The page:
If you were having trouble wringing every last bit of red, orange, and gold out of the crisp fall season, this album has more of it to offer. Autumn Eternal is the newest release by Panopticon – a one-man project by Austin Lunn, who threads the music with strands of black metal, folk, and bluegrass. After releasing numerous pro-union, pro-environment albums, this release takes things back to basics, reuniting the listener with the nature that served as Lunn’s inspiration.
Autumn Eternal is the followup to Panopticon’s 2014 release, Roads to the North, a wintry meditation on the Scandinavian landscape, and 2012’s Kentucky, which dealt with coal miners’ fight to unionize in the 1930s, the dangers of mountaintop removal, and the desecration of ecosystems from fossil fuels. This time around, Lunn seeks to reunite the listener with the natural world; indeed, it can be seen as a clarion call for the Facebook and smartphone generation to wake up and smell the changing of seasons, and observe the autumn in all its glory. It’s an important music release at a time when many bands, even amongst the metal scene, have become too invested in technology, and too far removed from the environment that surrounds them.
I’ve always felt that Panopticon hit its peak with Kentucky; certainly, I didn’t expect another of their releases to define their music as profoundly as that album did. Autumn Eternal changed my mind. A cut above Roads to the North (though perhaps I just prefer the autumnal imagery over the snowscapes of Roads), every track on this release was as good as, or better than, the one that preceded it. Indeed, I could not find a single song on the entire album that I felt did not measure up in quality. This was not only an excellent Panopticon album, but one of the best metal releases I’ve heard in years, and perhaps the single musical release that will serve as the gateway into the bluegrass and folk genres for some more musically conservative metal fans.
That being said, this is probably the most guitar-driven Panopticon album I’ve heard in years, to the exclusion of much of the more experimental instrumentation we might have come to expect from Lunn. Where previously, elements like the banjo and Irish tin whistle were prominently featured, here they wander about the periphery, coming into the songs where needed but used sparingly enough to make the guitar (more electric than acoustic this time around) the focal point of the affair.
Still, this time we get violin and cello added to the melting pot, and the recipe continues to be a successful one. That’s easily noticeable on tracks like the nearly nine-minute-long “Sleep to the Sound of the Waves Crashing,” and on “Tamarack’s Gold Returns,” which has now become my favorite instrumental track of all time by this artist. That violin is contributed by Johan Becker of prog metal band Austaras, one of several guest musicians on this record, whose instrument matches Lunn’s use of the dobro (a particular type of guitar), creating a captivating tune.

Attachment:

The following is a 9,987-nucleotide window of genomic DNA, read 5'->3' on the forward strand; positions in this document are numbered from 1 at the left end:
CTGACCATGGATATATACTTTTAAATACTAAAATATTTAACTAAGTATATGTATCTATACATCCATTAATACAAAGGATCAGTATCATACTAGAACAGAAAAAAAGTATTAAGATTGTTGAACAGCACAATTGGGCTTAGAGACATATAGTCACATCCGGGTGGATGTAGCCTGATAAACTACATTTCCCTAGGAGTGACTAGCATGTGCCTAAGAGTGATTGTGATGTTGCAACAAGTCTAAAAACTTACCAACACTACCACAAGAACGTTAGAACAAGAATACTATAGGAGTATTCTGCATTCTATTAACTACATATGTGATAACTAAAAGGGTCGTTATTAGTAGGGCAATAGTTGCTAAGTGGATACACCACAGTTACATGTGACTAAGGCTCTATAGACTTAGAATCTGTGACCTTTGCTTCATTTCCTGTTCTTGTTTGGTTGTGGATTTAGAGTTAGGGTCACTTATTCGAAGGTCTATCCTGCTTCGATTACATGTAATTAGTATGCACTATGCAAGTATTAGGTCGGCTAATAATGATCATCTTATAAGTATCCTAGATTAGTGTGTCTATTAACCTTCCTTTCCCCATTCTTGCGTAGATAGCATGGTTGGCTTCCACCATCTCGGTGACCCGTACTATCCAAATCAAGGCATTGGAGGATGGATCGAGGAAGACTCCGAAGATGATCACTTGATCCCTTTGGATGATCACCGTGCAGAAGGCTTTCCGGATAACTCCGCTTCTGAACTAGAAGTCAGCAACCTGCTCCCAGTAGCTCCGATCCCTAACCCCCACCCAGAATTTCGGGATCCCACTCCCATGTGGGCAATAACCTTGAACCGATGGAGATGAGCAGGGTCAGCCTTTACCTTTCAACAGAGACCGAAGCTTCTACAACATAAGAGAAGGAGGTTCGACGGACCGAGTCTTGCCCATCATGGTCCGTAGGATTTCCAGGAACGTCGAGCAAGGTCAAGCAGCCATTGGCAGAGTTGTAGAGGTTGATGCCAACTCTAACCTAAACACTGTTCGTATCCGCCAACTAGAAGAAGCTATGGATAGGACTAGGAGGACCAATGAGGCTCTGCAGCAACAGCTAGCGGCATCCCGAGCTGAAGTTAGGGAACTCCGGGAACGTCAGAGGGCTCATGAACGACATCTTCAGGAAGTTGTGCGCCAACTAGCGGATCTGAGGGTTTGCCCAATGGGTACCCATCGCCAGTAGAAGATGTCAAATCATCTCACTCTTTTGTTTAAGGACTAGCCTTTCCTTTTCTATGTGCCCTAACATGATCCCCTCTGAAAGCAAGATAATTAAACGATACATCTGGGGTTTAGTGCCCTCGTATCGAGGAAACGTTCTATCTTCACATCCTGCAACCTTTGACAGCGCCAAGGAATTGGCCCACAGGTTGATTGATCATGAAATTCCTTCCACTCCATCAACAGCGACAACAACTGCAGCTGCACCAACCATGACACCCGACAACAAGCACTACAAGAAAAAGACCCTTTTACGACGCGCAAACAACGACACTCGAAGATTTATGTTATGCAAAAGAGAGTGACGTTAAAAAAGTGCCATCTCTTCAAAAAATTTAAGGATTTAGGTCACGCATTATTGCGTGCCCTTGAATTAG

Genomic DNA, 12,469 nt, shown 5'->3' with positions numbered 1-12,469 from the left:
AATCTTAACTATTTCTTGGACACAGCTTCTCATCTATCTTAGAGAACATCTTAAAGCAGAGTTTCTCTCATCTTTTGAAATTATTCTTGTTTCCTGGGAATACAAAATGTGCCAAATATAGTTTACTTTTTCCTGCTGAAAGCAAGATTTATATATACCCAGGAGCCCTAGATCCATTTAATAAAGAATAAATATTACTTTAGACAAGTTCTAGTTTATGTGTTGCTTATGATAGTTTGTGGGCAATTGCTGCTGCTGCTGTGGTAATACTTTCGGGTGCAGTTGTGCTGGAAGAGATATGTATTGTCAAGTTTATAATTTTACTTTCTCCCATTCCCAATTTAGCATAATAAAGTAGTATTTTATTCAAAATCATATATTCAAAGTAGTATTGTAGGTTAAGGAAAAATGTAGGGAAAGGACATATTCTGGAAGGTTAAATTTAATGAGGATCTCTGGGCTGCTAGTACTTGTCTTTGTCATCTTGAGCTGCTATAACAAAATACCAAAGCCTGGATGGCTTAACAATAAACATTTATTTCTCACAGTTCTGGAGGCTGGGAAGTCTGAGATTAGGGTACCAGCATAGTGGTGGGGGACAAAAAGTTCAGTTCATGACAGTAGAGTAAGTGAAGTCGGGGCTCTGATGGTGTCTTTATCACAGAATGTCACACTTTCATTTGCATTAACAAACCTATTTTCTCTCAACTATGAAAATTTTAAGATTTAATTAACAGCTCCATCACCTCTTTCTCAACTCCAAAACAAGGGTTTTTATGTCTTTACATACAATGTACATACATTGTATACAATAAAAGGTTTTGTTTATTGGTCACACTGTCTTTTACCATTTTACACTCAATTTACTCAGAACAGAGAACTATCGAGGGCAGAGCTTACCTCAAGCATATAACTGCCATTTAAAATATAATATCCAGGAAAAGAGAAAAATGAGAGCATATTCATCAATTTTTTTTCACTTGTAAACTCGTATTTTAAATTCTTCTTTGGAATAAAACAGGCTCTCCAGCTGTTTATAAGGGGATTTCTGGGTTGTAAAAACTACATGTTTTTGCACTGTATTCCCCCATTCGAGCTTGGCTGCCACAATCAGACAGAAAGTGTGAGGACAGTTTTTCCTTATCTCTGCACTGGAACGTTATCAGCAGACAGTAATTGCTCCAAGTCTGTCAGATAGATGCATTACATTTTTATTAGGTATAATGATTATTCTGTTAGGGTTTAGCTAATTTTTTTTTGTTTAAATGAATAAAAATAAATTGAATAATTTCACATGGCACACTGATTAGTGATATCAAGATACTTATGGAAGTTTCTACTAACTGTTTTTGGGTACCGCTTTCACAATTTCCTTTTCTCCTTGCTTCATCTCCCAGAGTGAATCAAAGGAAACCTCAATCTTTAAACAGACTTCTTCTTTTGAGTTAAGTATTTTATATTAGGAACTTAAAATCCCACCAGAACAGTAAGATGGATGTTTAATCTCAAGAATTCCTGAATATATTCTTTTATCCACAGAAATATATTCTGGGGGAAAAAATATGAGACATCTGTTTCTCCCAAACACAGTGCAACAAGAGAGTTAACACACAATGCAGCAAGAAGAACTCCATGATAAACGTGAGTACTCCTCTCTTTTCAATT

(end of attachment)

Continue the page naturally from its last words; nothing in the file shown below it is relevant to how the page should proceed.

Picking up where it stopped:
One critique of mine: in contrast with its two predecessors, the vocals on Autumn Eternal feel like they are rather low in the mix. And I understand that, to some degree, Lunn has always tried to have the sound match the aesthetics of each album (i.e. on the winter-themed Roads, we got a sort of clear, crystalline sound). And yet, the vocal mix here doesn’t necessarily embody this record’s motif, even though all of the instrumental parts absolutely do. “Oaks Ablaze” and “Into the North Woods,” both outstanding tracks, could have done with a less buried quality, sonically speaking. But it still works, and if anything, it does admittedly forge more of a traditional black metal sound than previous outings. Sometimes convention can be refreshing.
Moving beyond the music, the ideology behind it is readily apparent; Lunn wants to awaken people once more to the world that they ignore and dismiss. In his own words, this release was meant to “focus on the deep wealth of beauty in the natural world.” He added that he intends to use Panopticon to “sing the praise of what makes this life worth living.” And part of that, he seems to feel, is getting out and exploring; leaving behind the safety of tech-driven consumerism and seeing new places. Discussing his own surroundings and environment, Lunn said, “I actually go to these places, see it, feel the soil under my feet, learn about it, rather than sitting on my ass all day playing video games. I just don’t have much interest in that. Let’s take life for all it is worth, rather than sitting behind a glowing computer screen.”
Panopticon can’t help but evoke Lunn’s feelings on these issues, and that really comes through on Autumn Eternal, proving that it’s more than a simple celebration of the windy season. Like the changing foliage that serves as a hallmark of autumn, so too does this album ask people to change; to reconnect with the earth and, perhaps, to put some color back in their lives, as well.
Photo: Autumn Eternal. | Panopticon Facebook page